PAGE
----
Bojangles' wants to rule the roost

Fried chicken is Randy Kibler's favorite food. Good thing, too, because the 54-year-old Columbia native is finishing his first year as CEO of Bojangles', the Charlotte-based chicken chain that celebrated its 30th anniversary last year.

Kibler got his start in fast food at age 15, at a Hardee's owned by Carolina Panthers founder Jerry Richardson. From there, he worked his way up in Richardson's restaurant franchise company, Flagstar, before leaving and developing other chain restaurants, including Quincy's Family Steakhouse and Firehouse Subs.

When Richardson joined with an investment group led by former Bank of America CEO Hugh McColl last year to buy a majority stake in Bojangles', he asked Kibler to take the helm.

As the Midtown Bojangles' in Charlotte bustled with a breakfast crowd this week, Kibler sipped sweet tea – no straw, please – and talked about his first year on the job and what lies ahead. Questions and answers have been edited for brevity and clarity:

Q. Before becoming CEO, you had experienced Bojangles' as a customer, I take it?

Absolutely. The Cajun filet biscuit is one of (my wife's) absolute favorites. We have an incredibly strong, loyal customer base. People talk all the time about getting their Bojangles' fix. If you go on the Web and put in Bojangles', people just say all kind of incredible things about how much they miss Bojangles', or college kids will put on there, “We go for a Bo run.”

Q. When you became CEO, did you want to maintain what was already there or were there things you thought could be built upon?

We already have great food. So it was really more about just, do the things that we do, and do them better than in the past. I spoke, obviously, with Mr. Richardson about it. That was his exact direction as well.

It wasn't like Bojangles' was doing poorly. But when you look at it, there were just things we could do better. We had added a few things to the menu which we've pulled back off, to keep it focused on breakfast, chicken and iced tea.

Q. What are some examples of what you reined in?

We had a second flavor profile of our chicken, Southern chicken – and there's nothing wrong with the product – but it's kind of a “me too” product. We can do better quality if we just have one (Cajun).

We had things like catfish on the menu, and barbecue. Good products, but not products that should stay long-term. We had just over time continued to add items and since they did well, they didn't take them out, and it made it difficult for (employees). To really make it work like it's supposed to, you've got to keep it manageable.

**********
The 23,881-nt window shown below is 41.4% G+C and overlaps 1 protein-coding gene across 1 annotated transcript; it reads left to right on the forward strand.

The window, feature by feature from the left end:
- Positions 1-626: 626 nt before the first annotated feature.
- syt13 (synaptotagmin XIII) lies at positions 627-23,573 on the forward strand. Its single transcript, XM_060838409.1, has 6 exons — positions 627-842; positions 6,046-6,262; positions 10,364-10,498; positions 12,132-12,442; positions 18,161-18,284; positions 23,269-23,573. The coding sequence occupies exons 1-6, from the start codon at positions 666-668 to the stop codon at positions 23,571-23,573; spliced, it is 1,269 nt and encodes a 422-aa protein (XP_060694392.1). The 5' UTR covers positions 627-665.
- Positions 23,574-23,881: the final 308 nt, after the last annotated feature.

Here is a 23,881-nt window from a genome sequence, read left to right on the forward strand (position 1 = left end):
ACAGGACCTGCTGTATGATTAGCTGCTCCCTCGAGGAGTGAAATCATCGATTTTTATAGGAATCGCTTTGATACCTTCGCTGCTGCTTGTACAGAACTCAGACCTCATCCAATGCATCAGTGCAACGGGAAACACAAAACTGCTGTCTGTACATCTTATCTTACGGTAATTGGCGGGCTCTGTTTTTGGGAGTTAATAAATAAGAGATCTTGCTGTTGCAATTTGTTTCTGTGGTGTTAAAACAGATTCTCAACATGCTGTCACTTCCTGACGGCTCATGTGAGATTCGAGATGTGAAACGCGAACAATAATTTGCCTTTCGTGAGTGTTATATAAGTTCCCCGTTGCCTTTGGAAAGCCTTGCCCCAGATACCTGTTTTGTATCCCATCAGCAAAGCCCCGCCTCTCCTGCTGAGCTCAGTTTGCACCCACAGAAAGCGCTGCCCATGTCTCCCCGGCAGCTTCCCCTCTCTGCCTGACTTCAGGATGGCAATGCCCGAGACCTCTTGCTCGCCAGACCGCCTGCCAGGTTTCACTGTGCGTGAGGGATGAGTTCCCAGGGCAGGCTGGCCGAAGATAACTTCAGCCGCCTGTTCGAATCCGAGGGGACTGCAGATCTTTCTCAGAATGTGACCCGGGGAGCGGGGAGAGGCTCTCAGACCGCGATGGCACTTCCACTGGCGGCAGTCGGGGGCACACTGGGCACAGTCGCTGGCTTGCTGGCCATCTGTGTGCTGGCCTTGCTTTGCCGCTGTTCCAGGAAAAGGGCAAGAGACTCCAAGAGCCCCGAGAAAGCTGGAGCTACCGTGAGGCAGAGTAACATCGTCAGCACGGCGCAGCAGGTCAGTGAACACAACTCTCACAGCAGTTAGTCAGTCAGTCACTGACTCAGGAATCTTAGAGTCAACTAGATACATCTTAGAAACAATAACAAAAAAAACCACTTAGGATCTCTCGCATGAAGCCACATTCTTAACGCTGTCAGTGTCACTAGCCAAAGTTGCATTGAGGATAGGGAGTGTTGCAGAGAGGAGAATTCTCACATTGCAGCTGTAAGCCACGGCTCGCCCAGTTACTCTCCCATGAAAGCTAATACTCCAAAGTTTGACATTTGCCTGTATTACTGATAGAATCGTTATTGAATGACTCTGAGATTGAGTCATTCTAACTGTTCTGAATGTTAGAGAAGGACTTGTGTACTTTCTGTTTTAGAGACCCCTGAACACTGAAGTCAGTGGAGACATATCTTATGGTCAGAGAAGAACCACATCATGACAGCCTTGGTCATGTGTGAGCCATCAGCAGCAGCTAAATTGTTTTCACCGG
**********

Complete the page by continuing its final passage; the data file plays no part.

Q. How do you keep the chain moving forward while remaining true to what you're all about?

You just have to pick the things that are very pertinent. One of the things we did this year was add salads. And it took a little explaining for me to be able to say, “Well, I've been talking about reducing the menu and now all of a sudden I want you to add salads.”

If you look at who our competitors are, every one of them has a salad offering. We wanted to eliminate the veto vote: If you were deciding with a group of folks where you were gonna go to lunch and you wanted a salad, then we were not even in consideration at that point.

So from my perspective, yes, it's important to keep the menu focused. But on top of that, we should also have the things that are absolutely pertinent to be competitive. We just added gift cards, because it's a nice thing people give now at holidays.

Q. How has the chain been growing recently, and what about the future?

Our focus is on the Southeast right now: Virginia, Tennessee, Alabama, northern Florida. If you add the Carolinas and Georgia, Alabama and that whole area, that's enough room to put 1,000 Bojangles' and not even bat an eye. If we can grow at 50 stores a year over the next five years, that will change the whole dynamics of the brand. Then you can start looking beyond that.

Q. So how do you introduce your food to people who aren't as familiar with it?

Fried chicken is nationwide. The sweet tea piece, maybe not.

Some of our competitors – the big guy, you know, the Golden Arch people – they sell biscuits just about everywhere they are now. They saw the success here, and they didn't have biscuits until people like Hardee's and Bojangles' did it.

Our job is to help (all franchisees), but more so, it's to focus all of our growth in the Southeast. If we do that, we have plenty of room to grow, and we know those customers are our customers. We don't have to worry about teaching them anything. We just have to make (stores) available, and they'll come.

Q. Where do things go from here?

We think that the average consumer wants a (fast-food) concept or individual restaurant they can count on and trust and be confident in. We're not an industry with a history of great consistency.

(McDonald's) created their company on consistency, not great food. It's dependable.

We want to be something beyond that. We want to be dependable and consistent so you have confidence in us, but with great flavor and taste.

Q. What do you hear from customers?

I read an article the other day that was on the Internet and got sent to one of us. …It was by a lady that had never been to a Bojangles' before. She had, like, a three-hour layover (in the Charlotte airport).

It was 5:30 or 6 in the morning, and she said she saw this place called Bojangles'. She didn't know what it was, but she said, “It smells good.” So she just got a biscuit with egg and cheese.

Her written description of it, we could have used in a commercial. She said, “I had to go back and get another one.” Then she said, “I was fortunate that on my return trip I had a layover in the same area, and I was looking forward to going to Bojangles'.”

Those are the kind of things that really make you feel good about the all the effort that goes into making things happen.